I awoke recently to discover that everyone on the planet seems to have a blog. While I will admit that my recent retreat into somewhat Luddite territory online has rendered me fairly terrified of social media and the influential power it seems to possess over everything that is seen, heard, written, performed, whispered or belched, the startling notion that everyone wants to put their day-to-day life on display forced me to consider the value of doing just that. And whether I wanted to contribute to what could be described as a pandemic of over-sharing.
I am old enough to remember being an adult before the explosion of the online world that many of us now exist in for more hours of the day than otherwise. Back when people actually spoke the words ‘world wide web’ and ‘information superhighway’ and prefaced URL addresses with ‘double u, double u, double u…’. The idea of writing regularly on a ‘weblog’ that quite likely very few people would see, seemed like a silly idea. It was literally a virtual diary. I mean, why bother? Just go out and buy a pink unicorn-decorated fabric-lined notebook with a flimsy plastic lock like the rest of the world and keep your entries on how cheap your husband is or how annoying your three-your-old is to yourself. The idea of blabbing on and on about what was going on in my life before some kind of unseen audience seemed self-important and frankly boring. Who would want to read about my hangnails and baby’s diaper rashes when they had hangnails and baby’s diaper rashes of their own?
Although many early blogs rose to popularity because of controversial content (remember Dooce.com? The author got fired after writing about some of her co-workers. If that happened today, they’d just return the favor. Or maybe remove their LinkedIn recommendations….), and what I would consider ‘online editorials or journalistic content written by professional writers who get paid for it’ are sometimes referred to as blogs, the sheer number of people writing their own personal blogs, contributing to personal blog sites or tweeting, instagramming, vlogging and whatever the hell else you can turn into a verb these days online makes me feel…..overwhelmed.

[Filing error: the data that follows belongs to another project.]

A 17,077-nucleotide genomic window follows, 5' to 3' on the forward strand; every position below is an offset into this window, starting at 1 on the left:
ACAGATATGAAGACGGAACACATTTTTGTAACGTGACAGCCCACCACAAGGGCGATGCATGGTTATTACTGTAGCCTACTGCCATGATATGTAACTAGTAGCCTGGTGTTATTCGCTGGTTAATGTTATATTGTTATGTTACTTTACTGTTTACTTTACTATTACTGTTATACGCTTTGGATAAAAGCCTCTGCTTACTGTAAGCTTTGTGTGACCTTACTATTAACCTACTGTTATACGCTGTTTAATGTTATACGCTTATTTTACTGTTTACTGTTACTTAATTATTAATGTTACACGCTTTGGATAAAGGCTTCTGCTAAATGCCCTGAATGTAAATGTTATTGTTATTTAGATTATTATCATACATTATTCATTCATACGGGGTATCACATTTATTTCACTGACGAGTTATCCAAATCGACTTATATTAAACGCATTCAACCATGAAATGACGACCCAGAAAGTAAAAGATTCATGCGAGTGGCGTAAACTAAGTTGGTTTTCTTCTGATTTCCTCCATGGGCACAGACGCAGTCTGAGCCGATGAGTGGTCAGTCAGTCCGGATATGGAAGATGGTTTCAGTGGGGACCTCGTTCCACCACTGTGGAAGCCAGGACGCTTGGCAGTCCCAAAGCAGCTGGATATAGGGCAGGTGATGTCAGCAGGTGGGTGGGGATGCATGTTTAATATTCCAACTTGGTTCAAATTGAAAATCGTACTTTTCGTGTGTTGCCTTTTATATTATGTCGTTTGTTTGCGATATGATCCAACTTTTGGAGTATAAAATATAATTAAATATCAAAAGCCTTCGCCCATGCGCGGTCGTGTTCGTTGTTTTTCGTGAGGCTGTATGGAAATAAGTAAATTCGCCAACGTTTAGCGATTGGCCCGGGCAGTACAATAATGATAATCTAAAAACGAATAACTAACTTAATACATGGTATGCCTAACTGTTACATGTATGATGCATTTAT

Why do people blog?
Certainly human nature is somewhat narcissistic. We crave attention, and if we are intimidated by actual physical attention, even the most introverted of us can appreciate the idea of being….appreciated. It’s nice to know there are others out there who ‘like’ you, understand you or just give a damn about anything going on in your humble, mundane little life. (“Wow, she loves armadillos? I thought I was the only one!”)
And, what was once merely a way to post droll pictures to illustrate the bad humor of your cat, increasingly CAN also make a you rich and famous (see previous cat reference) or at least enhance your salary on the side. Get enough followers and you can make a tidy sum from advertising. Get enough rapid fans and you can create an online revolution or a book that debuts on the New York Times bestseller list.
As someone, who long ago, made a living as a writer (of sorts), the idea of making money using an instantaneous publishing machine seems commonsense. And yet, the sheer volume of content that floats out in the solar system of the internet makes wading through the space junk somewhat exhausting and painful. I’m not quite sure I want to be another ‘mom with a blog’ who recounts the antics of her precocious and snarky kiddos in list form (‘Top Ten Ways to Distract Your Children When Attempting to Have Sex with Your Husband’) while dealing with the realities of approaching middle-age disappointments with copious amounts of Starbucks lattes and glasses of chardonnay (I want to DO that, but I’m not sure I want to broadcast it).
Like everyone else, I want to be different.
As I am writing this post on my blog, I am either a hypocrite or attempting to make peace with the idea that perhaps blogging CAN be an art form – it can contain well-crafted pieces of illuminating elegance on the human condition. It can be a reflection of one’s inner tormented soul with a word count. It can be thoroughly spell-checked and grammatically correct.
A blog is merely as eloquent and artistic as its author.